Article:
During the next twenty years, he was an enthusiastic participant in every aspect of academic life; as a scholar, teacher, administrator and community leader. It is possible to recite only a brief selection of the impressive litany of his achievement: Commander of the Order of the Phoenix, awarded by the government of Greece for his scholarly research into that nation’s cultural history; Fellow of the Royal Society of Canada; Head of the Department of Classics; The prestigious Master Teacher Award; Member of the Senate for fourteen years; and Director of Ceremonies for the University.
Dr. McGregor earned international acclaim as the co-author of The Athenian Tribute Lists, a collection of documents vital to the understanding of Greek history in the fifth century B.C., the period regarded as the zenith of ancient Greek culture.
In the wider community Malcolm McGregor has devoted a large part of his life to the development of youth through amateur sport. His achievements as a player, coach, administrator and referee have earned him the lifelong respect and gratitude of generations of young people across this nation. In every role he has played, his overriding concern has always been the preservation of the real values of amateur sport.
Mr. Chancellor, it is with the greatest confidence that I ask you to join a growing number of Canada’s universities by awarding the degree Doctor of Laws, honoris causa, to one who represents the highest values in the university community -- a true renaissance scholar -- Malcolm Francis McGregor.
Mr. Chancellor: Born in Turkey of Scottish parents, Annie Margaret Angus was seven when the family settled on a ranch in the Kettle Valley. Her schooling took her to Grand Forks and King Edward High School before she entered The University of British Columbia in 1919. Her undergraduate years, which culminated with First-Class Honours in English Language and Literature, included the Presidency of the Women’s Undergraduate Society, the Vice-Presidency of the Student’s Council, and prominence in the Letters Club. The Great Trek of 1922 and marriage to a member of the Faculty in 1924 affirmed that devotion to the University and to education that has persisted uninterruptedly throughout her career.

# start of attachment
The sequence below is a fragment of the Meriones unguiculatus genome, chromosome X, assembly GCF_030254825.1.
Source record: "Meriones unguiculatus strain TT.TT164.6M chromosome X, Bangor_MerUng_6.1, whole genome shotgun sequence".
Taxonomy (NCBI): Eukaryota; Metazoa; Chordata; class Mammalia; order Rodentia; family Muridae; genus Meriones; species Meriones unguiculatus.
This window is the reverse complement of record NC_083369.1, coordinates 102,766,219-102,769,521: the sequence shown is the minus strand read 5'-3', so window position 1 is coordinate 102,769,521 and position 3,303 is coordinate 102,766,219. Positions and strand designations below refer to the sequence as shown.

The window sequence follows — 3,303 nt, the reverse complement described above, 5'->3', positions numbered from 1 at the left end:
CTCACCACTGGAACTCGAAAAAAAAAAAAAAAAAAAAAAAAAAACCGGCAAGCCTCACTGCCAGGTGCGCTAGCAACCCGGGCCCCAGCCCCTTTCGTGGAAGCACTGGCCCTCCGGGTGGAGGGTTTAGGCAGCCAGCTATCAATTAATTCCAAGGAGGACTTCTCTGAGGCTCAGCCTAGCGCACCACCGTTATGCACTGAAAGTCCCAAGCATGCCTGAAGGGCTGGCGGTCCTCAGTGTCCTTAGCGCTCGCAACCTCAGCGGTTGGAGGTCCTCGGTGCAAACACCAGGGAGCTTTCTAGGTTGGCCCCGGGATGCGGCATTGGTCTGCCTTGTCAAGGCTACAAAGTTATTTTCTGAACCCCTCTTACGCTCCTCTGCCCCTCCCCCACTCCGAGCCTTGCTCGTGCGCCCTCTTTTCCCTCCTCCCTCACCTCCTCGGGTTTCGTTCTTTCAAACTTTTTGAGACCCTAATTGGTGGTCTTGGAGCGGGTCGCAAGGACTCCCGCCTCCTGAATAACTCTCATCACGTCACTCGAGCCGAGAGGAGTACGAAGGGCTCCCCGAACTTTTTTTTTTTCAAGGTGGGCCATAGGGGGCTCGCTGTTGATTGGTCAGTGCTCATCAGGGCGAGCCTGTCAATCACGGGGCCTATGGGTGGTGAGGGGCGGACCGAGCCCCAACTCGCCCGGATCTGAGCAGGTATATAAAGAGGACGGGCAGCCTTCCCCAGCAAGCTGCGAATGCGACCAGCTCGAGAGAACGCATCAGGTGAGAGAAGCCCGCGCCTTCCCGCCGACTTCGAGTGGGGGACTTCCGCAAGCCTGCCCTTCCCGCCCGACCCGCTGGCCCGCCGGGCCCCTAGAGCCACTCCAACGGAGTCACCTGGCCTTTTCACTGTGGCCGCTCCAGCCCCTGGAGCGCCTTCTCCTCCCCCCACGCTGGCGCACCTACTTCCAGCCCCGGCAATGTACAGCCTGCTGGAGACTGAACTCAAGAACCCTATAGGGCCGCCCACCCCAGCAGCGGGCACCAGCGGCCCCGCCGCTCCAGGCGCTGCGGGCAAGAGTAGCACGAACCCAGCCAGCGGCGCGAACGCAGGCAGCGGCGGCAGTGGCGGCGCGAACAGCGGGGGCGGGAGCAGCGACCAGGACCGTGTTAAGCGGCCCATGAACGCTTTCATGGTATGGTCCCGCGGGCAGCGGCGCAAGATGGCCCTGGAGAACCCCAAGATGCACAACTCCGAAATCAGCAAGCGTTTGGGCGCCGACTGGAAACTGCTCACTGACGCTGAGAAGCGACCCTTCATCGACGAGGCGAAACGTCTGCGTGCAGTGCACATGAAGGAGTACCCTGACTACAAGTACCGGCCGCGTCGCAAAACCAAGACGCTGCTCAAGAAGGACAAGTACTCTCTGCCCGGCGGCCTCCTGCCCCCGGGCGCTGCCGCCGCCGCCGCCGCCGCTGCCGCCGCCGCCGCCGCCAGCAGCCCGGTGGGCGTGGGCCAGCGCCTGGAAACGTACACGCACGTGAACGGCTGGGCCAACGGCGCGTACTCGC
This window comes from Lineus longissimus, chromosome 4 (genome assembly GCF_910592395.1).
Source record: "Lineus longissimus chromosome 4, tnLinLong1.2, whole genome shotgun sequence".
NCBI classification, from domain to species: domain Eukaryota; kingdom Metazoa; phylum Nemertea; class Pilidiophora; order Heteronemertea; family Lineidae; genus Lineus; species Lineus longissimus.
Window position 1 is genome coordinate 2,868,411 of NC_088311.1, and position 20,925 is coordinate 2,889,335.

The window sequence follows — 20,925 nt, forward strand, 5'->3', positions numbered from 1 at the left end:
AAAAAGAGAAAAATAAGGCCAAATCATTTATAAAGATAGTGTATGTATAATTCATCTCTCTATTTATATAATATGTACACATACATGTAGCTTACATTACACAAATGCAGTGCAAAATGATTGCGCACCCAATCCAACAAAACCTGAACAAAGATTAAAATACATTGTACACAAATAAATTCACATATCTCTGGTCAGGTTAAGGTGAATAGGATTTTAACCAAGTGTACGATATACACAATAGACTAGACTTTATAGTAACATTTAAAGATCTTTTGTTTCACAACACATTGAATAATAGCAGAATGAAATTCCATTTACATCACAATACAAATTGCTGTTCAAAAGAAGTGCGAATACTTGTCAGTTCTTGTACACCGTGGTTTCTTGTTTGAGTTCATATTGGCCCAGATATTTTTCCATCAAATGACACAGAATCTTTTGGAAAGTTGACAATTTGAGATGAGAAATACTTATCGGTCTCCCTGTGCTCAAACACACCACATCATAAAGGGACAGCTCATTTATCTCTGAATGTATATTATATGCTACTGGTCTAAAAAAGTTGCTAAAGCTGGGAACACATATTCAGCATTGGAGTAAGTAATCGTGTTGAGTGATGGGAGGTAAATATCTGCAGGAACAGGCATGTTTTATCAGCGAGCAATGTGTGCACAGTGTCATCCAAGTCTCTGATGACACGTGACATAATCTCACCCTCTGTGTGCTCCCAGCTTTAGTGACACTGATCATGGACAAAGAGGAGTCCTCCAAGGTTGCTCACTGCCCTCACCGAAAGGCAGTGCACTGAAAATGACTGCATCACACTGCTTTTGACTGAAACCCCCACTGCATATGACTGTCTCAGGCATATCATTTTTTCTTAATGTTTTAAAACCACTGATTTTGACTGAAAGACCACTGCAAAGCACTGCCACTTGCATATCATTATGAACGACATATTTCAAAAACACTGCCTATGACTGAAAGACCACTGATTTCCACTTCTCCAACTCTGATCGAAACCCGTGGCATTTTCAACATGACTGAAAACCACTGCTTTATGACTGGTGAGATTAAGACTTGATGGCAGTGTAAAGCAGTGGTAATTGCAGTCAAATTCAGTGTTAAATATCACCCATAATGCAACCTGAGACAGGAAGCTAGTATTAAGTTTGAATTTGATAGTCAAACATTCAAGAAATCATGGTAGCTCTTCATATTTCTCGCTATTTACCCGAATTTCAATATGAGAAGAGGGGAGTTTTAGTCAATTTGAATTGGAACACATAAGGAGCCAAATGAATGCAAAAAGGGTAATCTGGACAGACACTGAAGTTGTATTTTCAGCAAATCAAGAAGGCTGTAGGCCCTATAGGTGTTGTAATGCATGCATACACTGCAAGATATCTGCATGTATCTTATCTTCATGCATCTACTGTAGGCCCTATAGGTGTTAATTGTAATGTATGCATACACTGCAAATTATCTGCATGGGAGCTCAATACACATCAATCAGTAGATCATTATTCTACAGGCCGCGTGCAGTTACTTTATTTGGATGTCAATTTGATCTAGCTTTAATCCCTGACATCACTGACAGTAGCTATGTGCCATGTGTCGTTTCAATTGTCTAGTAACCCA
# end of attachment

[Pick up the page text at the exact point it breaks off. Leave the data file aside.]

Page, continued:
She led the Faculty Women’s Club in 1935-36, the University Women’s Club from 1938 to 1940. For three consecutive terms she was elected to the Vancouver Board of School Trustees, holding the Chairmanship in 1956. From 1957 to 1963 the University’s Senate benefited from the wisdom of her academic judgements. Her unflagging loyalty to the Alumni Association continues to command respect and affection.
The breadth of her vision has been reflected by her participation, provincially and nationally, in programmes involving the health and welfare of the Canadian community. I merely mention the Community Chest, the Girl Guides, the Children’s Aid Society, the Fairbridge Farm School, the Ottawa Council of Social Agencies, the Canadian Mental Health Association.
The award of the Coronation Medal in 1953 for services to child-welfare did not surprise; nor did her presence on the advisory body for the planning of the Canadian Centenary of 1967. She herself, I am sure, will approve of my noting that her son and daughter graduated from The University of British Columbia.
In a word, she is the very embodiment of the virtues of a Liberal Education. And this is why, Mr. Chancellor, I present for the degree Doctor of Laws, honoris causa, Annie Margaret Angus.